sea turtles plastic study

Turtles who eat 14 pieces of plastic have a 50 percent chance of dying, study finds


Mar. 11 2020, Updated 3:08 p.m. ET

If you've seen that video of a sea turtle with a plastic straw being pulled out of his nose, you probably know that single-use plastic is hurting sea turtles and other marine life. And if you know anything about the commercial fishing industry, you know that trawlers often accidentally capture and kill sea turtles and other "bycatch" when fishing. But what about all the plastic that sea turtles accidentally eat? Is that killing them?

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Well, according to one study out of Australia, ingesting just one piece of plastic gives sea turtles a 20 percent chance of dying, as Business Insider reported. The study found that turtles with 14 or more pieces of plastic in their gut had at least a 50 percent chance of dying.

The qualitative analysis study, published on Scientific Reports in late 2018, was the first conclusive evidence that ingesting plastic kills sea turtles. For the study, researchers looked the necropsy records of 951 sea turtles. The team found that the turtles who had died of known causes (that were not plastic ingestion-related) had less plastic in their bodies than the turtles who died of either plastic ingestion or undetermined causes.

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"We knew that turtles were consuming a lot of plastic, but we didn't know for certain whether that plastic actually caused the turtles' deaths, or whether the turtles just happened to have plastic in them when they died," Dr. Chris Wilcox, Principal Research Scientist with CSIRO Oceans and Atmosphere, told Business Insider when the study was first released. "In other words, we wanted to know 'How much plastic is too much plastic?' for sea turtles."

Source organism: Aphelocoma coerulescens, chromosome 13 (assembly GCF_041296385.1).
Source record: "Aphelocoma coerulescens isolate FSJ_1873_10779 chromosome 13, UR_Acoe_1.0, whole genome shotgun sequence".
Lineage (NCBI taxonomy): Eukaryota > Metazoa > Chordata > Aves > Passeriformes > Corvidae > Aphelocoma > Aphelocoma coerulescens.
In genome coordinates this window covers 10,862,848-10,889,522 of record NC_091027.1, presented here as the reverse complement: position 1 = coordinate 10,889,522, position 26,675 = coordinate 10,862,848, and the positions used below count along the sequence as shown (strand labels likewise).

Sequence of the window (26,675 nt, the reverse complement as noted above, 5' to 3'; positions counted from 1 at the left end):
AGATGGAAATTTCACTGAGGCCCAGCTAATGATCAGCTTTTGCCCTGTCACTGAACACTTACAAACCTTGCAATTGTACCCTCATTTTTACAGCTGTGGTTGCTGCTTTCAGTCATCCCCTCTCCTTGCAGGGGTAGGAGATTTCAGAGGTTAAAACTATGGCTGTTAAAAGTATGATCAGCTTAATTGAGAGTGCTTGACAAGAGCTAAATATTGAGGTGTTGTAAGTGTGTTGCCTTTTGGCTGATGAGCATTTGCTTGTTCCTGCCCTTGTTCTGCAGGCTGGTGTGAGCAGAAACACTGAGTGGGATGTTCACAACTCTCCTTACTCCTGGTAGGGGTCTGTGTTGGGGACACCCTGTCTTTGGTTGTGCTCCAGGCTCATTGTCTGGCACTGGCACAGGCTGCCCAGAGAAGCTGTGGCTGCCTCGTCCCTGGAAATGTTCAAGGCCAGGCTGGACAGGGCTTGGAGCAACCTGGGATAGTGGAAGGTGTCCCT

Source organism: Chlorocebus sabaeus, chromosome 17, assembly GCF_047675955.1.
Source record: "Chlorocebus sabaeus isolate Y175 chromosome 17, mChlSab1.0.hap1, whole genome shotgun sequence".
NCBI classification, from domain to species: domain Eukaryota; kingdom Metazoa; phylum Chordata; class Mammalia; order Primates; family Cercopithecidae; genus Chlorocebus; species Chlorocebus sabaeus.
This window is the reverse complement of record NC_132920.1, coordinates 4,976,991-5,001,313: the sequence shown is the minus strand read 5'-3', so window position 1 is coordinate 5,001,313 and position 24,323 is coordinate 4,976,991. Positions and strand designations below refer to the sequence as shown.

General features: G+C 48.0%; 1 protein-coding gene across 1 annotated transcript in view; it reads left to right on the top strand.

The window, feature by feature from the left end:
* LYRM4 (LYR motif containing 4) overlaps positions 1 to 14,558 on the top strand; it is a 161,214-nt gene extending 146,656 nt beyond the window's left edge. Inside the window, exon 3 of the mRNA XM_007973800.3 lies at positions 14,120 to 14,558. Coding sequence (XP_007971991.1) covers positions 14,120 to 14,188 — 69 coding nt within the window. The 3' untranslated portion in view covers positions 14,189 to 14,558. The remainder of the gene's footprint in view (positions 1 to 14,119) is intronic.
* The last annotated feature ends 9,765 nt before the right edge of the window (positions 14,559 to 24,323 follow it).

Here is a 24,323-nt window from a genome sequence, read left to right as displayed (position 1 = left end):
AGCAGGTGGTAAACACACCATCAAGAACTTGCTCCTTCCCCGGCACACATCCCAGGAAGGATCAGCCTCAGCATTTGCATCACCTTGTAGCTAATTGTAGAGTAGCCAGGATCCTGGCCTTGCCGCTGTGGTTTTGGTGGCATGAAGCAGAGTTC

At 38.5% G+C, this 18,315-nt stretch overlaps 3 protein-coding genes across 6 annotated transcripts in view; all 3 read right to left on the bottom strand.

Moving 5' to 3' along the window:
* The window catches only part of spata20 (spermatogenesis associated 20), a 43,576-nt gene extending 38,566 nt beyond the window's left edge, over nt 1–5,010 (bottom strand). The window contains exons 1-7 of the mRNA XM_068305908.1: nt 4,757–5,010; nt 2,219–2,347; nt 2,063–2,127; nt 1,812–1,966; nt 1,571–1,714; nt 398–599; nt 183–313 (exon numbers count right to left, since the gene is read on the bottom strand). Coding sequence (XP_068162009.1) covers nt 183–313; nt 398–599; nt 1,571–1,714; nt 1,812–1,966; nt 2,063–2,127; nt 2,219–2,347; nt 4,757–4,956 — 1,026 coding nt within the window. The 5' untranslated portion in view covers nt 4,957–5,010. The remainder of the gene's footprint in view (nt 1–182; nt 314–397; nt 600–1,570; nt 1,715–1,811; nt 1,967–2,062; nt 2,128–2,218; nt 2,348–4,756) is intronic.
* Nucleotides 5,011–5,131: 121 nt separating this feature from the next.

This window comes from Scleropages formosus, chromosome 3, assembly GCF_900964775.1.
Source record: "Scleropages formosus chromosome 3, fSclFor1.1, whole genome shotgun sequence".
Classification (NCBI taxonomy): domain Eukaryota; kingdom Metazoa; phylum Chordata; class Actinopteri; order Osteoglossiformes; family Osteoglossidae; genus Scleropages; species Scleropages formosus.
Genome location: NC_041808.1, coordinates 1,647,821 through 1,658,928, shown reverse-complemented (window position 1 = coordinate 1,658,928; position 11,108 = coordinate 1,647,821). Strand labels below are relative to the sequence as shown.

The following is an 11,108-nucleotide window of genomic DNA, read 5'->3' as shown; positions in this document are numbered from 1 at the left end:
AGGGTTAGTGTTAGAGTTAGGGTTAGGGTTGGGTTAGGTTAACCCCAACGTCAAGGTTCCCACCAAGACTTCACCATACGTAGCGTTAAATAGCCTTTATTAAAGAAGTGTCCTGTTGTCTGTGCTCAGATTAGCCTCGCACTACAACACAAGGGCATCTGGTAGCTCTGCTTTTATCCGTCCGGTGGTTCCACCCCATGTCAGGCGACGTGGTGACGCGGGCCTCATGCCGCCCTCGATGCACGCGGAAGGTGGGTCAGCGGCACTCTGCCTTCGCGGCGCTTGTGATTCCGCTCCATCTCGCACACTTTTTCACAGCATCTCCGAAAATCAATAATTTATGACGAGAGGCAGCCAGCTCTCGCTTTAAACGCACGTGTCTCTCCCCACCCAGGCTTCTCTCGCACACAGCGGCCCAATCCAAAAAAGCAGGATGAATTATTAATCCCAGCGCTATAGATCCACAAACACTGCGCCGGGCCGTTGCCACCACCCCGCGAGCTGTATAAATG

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The study also noted that about 52 percent of all sea turtles on Earth have ingested plastic — but the statistic is much higher in various regions. For example, 100 percent of turtles surveyed in coastal Brazil had plastic in their systems.

Why are so many turtles eating plastic?

Various plastic items that are often found in the sea resemble food to turtles. As explained by WWF, to the average turtle, plastic bags look a lot like jellyfish, and fishing nets resemble seaweed. New research finds that plastic smells like food to some turtles and other marine animals, as reported by CNBC.

Additionally, the ocean is full of microplastics, which are tiny pieces of plastic that form when larger plastic items break down. Marine animals also accidentally ingest these, either because they mistake microplastics for food, or because the smaller sea animals that turtles eat have mistaken microplastics for food, in turn poisoning the sea turtles.

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Why does eating plastic kill sea turtles?

Eating plastic can cause sea turtles to choke or develop internal injuries, which can lead to death. Most interestingly, sea turtles can starve to death after eating plastic — that's because they think they have eaten enough, when in reality, the plastic is not being digested or providing them with any nutrients. 

The 2018 study was the first to prove that eating plastic kills sea turtles — but ingestion is not the only way that plastic kills sea turtles. According to the WWF, hundreds of thousands of sea turtles are accidentally caught in fishing lets or hooks every year, making fishing gear the No. 1 threat to sea turtles.


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